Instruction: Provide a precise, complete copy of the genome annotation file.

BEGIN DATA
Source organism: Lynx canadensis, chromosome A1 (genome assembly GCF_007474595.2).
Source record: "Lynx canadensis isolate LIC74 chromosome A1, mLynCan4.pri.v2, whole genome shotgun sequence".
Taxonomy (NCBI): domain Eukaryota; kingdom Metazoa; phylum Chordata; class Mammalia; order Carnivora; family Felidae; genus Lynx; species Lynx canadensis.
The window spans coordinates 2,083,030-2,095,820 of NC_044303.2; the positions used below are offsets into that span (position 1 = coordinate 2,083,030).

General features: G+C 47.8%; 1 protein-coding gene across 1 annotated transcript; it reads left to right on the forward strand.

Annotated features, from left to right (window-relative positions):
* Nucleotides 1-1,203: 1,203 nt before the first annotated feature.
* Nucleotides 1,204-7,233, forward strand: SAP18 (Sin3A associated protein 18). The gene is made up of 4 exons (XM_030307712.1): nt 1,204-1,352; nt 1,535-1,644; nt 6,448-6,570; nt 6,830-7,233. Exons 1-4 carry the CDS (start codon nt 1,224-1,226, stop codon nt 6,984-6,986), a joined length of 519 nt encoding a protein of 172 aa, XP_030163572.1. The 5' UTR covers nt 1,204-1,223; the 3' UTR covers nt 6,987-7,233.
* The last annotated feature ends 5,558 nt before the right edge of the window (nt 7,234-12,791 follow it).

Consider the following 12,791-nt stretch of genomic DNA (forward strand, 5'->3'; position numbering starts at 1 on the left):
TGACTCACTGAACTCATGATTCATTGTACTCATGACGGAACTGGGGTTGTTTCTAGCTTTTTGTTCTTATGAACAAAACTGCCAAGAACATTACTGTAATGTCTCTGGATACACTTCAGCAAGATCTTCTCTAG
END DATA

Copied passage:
Source organism: Lynx canadensis, chromosome A1 (genome assembly GCF_007474595.2).
Source record: "Lynx canadensis isolate LIC74 chromosome A1, mLynCan4.pri.v2, whole genome shotgun sequence".
Taxonomy (NCBI): domain Eukaryota; kingdom Metazoa; phylum Chordata; class Mammalia; order Carnivora; family Felidae; genus Lynx; species Lynx canadensis.
The window spans coordinates 2,083,030-2,095,820 of NC_044303.2; the positions used below are offsets into that span (position 1 = coordinate 2,083,030).

General features: G+C 47.8%; 1 protein-coding gene across 1 annotated transcript; it reads left to right on the forward strand.

Annotated features, from left to right (window-relative positions):
* Nucleotides 1-1,203: 1,203 nt before the first annotated feature.
* Nucleotides 1,204-7,233, forward strand: SAP18 (Sin3A associated protein 18). The gene is made up of 4 exons (XM_030307712.1): nt 1,204-1,352; nt 1,535-1,644; nt 6,448-6,570; nt 6,830-7,233. Exons 1-4 carry the CDS (start codon nt 1,224-1,226, stop codon nt 6,984-6,986), a joined length of 519 nt encoding a protein of 172 aa, XP_030163572.1. The 5' UTR covers nt 1,204-1,223; the 3' UTR covers nt 6,987-7,233.
* The last annotated feature ends 5,558 nt before the right edge of the window (nt 7,234-12,791 follow it).

Consider the following 12,791-nt stretch of genomic DNA (forward strand, 5'->3'; position numbering starts at 1 on the left):
TGACTCACTGAACTCATGATTCATTGTACTCATGACGGAACTGGGGTTGTTTCTAGCTTTTTGTTCTTATGAACAAAACTGCCAAGAACATTACTGTAATGTCTCTGGATACACTTCAGCAAGATCTTCTCTAG